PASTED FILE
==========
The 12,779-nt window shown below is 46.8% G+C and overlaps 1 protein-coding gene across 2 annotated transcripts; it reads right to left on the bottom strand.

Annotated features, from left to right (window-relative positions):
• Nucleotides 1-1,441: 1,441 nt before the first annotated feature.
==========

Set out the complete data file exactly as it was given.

The 12,779-nt window shown below is 46.8% G+C and overlaps 1 protein-coding gene across 2 annotated transcripts; it reads right to left on the bottom strand.

Annotated features, from left to right (window-relative positions):
• Nucleotides 1-1,441: 1,441 nt before the first annotated feature.